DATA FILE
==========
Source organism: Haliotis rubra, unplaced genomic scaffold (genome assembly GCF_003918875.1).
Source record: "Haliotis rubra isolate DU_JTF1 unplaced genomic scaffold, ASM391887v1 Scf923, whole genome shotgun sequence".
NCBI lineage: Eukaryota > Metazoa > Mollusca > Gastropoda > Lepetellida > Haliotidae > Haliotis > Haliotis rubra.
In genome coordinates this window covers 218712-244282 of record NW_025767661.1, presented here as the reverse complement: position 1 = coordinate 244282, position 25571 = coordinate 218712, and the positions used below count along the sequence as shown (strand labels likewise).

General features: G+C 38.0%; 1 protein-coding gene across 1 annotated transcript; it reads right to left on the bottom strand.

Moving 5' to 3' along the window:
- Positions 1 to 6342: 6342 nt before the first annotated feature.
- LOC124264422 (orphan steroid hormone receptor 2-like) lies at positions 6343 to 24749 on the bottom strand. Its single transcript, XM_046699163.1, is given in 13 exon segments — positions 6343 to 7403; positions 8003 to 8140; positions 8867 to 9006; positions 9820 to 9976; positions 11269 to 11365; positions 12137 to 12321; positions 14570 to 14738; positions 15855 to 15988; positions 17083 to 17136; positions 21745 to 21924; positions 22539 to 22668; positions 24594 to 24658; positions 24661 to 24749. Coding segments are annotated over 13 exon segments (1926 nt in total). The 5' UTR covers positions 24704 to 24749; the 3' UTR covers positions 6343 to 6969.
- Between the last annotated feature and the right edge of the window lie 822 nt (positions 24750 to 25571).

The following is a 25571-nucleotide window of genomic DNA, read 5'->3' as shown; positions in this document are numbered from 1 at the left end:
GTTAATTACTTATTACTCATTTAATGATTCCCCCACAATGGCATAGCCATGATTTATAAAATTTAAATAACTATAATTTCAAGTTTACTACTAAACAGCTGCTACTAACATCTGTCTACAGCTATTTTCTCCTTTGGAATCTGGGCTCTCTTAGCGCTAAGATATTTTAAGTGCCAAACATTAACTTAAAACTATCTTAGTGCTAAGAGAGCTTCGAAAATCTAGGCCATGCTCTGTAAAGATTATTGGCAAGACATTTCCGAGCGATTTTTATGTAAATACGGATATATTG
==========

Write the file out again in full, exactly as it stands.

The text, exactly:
Source organism: Haliotis rubra, unplaced genomic scaffold (genome assembly GCF_003918875.1).
Source record: "Haliotis rubra isolate DU_JTF1 unplaced genomic scaffold, ASM391887v1 Scf923, whole genome shotgun sequence".
NCBI lineage: Eukaryota > Metazoa > Mollusca > Gastropoda > Lepetellida > Haliotidae > Haliotis > Haliotis rubra.
In genome coordinates this window covers 218712-244282 of record NW_025767661.1, presented here as the reverse complement: position 1 = coordinate 244282, position 25571 = coordinate 218712, and the positions used below count along the sequence as shown (strand labels likewise).

General features: G+C 38.0%; 1 protein-coding gene across 1 annotated transcript; it reads right to left on the bottom strand.

Moving 5' to 3' along the window:
- Positions 1 to 6342: 6342 nt before the first annotated feature.
- LOC124264422 (orphan steroid hormone receptor 2-like) lies at positions 6343 to 24749 on the bottom strand. Its single transcript, XM_046699163.1, is given in 13 exon segments — positions 6343 to 7403; positions 8003 to 8140; positions 8867 to 9006; positions 9820 to 9976; positions 11269 to 11365; positions 12137 to 12321; positions 14570 to 14738; positions 15855 to 15988; positions 17083 to 17136; positions 21745 to 21924; positions 22539 to 22668; positions 24594 to 24658; positions 24661 to 24749. Coding segments are annotated over 13 exon segments (1926 nt in total). The 5' UTR covers positions 24704 to 24749; the 3' UTR covers positions 6343 to 6969.
- Between the last annotated feature and the right edge of the window lie 822 nt (positions 24750 to 25571).

The following is a 25571-nucleotide window of genomic DNA, read 5'->3' as shown; positions in this document are numbered from 1 at the left end:
GTTAATTACTTATTACTCATTTAATGATTCCCCCACAATGGCATAGCCATGATTTATAAAATTTAAATAACTATAATTTCAAGTTTACTACTAAACAGCTGCTACTAACATCTGTCTACAGCTATTTTCTCCTTTGGAATCTGGGCTCTCTTAGCGCTAAGATATTTTAAGTGCCAAACATTAACTTAAAACTATCTTAGTGCTAAGAGAGCTTCGAAAATCTAGGCCATGCTCTGTAAAGATTATTGGCAAGACATTTCCGAGCGATTTTTATGTAAATACGGATATATTG